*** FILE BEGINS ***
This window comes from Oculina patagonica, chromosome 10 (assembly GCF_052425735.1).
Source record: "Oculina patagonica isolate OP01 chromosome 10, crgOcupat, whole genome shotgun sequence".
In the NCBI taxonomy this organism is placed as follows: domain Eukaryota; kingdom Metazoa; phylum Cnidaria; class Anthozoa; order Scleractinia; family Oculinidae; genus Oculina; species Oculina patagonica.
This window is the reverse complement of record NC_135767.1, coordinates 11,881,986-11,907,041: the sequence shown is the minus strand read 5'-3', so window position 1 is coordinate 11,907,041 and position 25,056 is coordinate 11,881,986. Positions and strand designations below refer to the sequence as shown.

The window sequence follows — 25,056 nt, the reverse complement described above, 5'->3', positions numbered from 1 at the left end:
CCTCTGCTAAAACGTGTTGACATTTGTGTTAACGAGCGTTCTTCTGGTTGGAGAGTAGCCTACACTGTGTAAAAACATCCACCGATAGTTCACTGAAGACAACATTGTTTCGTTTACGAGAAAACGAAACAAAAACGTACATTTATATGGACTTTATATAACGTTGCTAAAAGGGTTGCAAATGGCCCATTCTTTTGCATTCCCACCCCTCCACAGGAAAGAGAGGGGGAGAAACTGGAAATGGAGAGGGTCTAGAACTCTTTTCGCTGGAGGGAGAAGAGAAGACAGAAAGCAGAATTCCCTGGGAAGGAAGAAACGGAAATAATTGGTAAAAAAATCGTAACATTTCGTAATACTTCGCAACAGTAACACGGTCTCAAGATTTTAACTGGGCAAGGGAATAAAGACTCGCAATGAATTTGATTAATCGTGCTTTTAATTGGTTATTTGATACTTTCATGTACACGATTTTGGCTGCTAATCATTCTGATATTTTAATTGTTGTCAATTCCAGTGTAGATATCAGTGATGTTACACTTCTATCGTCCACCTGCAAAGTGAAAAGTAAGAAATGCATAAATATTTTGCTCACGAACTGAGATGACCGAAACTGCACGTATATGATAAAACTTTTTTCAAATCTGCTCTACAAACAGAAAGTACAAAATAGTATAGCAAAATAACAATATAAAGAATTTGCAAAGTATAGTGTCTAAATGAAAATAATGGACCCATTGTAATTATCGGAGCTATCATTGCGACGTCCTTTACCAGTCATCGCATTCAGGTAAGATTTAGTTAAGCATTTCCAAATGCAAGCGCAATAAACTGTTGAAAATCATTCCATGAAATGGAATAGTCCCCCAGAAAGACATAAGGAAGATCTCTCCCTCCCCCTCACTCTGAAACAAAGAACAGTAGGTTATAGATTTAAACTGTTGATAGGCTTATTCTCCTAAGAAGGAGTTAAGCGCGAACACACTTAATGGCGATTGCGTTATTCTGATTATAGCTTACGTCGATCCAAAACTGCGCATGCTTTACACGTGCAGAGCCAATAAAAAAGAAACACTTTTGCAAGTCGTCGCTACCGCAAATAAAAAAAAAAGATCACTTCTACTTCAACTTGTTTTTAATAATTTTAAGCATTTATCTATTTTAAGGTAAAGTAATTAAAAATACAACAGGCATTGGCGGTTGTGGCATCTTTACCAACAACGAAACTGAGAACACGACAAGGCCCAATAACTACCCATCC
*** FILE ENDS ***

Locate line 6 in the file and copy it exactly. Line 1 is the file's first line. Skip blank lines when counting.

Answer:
CCTCTGCTAAAACGTGTTGACATTTGTGTTAACGAGCGTTCTTCTGGTTGGAGAGTAGCCTACACTGTGTAAAAACATCCACCGATAGTTCACTGAAGACAACATTGTTTCGTTTACGAGAAAACGAAACAAAAACGTACATTTATATGGACTTTATATAACGTTGCTAAAAGGGTTGCAAATGGCCCATTCTTTTGCATTCCCACCCCTCCACAGGAAAGAGAGGGGGAGAAACTGGAAATGGAGAGGGTCTAGAACTCTTTTCGCTGGAGGGAGAAGAGAAGACAGAAAGCAGAATTCCCTGGGAAGGAAGAAACGGAAATAATTGGTAAAAAAATCGTAACATTTCGTAATACTTCGCAACAGTAACACGGTCTCAAGATTTTAACTGGGCAAGGGAATAAAGACTCGCAATGAATTTGATTAATCGTGCTTTTAATTGGTTATTTGATACTTTCATGTACACGATTTTGGCTGCTAATCATTCTGATATTTTAATTGTTGTCAATTCCAGTGTAGATATCAGTGATGTTACACTTCTATCGTCCACCTGCAAAGTGAAAAGTAAGAAATGCATAAATATTTTGCTCACGAACTGAGATGACCGAAACTGCACGTATATGATAAAACTTTTTTCAAATCTGCTCTACAAACAGAAAGTACAAAATAGTATAGCAAAATAACAATATAAAGAATTTGCAAAGTATAGTGTCTAAATGAAAATAATGGACCCATTGTAATTATCGGAGCTATCATTGCGACGTCCTTTACCAGTCATCGCATTCAGGTAAGATTTAGTTAAGCATTTCCAAATGCAAGCGCAATAAACTGTTGAAAATCATTCCATGAAATGGAATAGTCCCCCAGAAAGACATAAGGAAGATCTCTCCCTCCCCCTCACTCTGAAACAAAGAACAGTAGGTTATAGATTTAAACTGTTGATAGGCTTATTCTCCTAAGAAGGAGTTAAGCGCGAACACACTTAATGGCGATTGCGTTATTCTGATTATAGCTTACGTCGATCCAAAACTGCGCATGCTTTACACGTGCAGAGCCAATAAAAAAGAAACACTTTTGCAAGTCGTCGCTACCGCAAATAAAAAAAAAAGATCACTTCTACTTCAACTTGTTTTTAATAATTTTAAGCATTTATCTATTTTAAGGTAAAGTAATTAAAAATACAACAGGCATTGGCGGTTGTGGCATCTTTACCAACAACGAAACTGAGAACACGACAAGGCCCAATAACTACCCATCC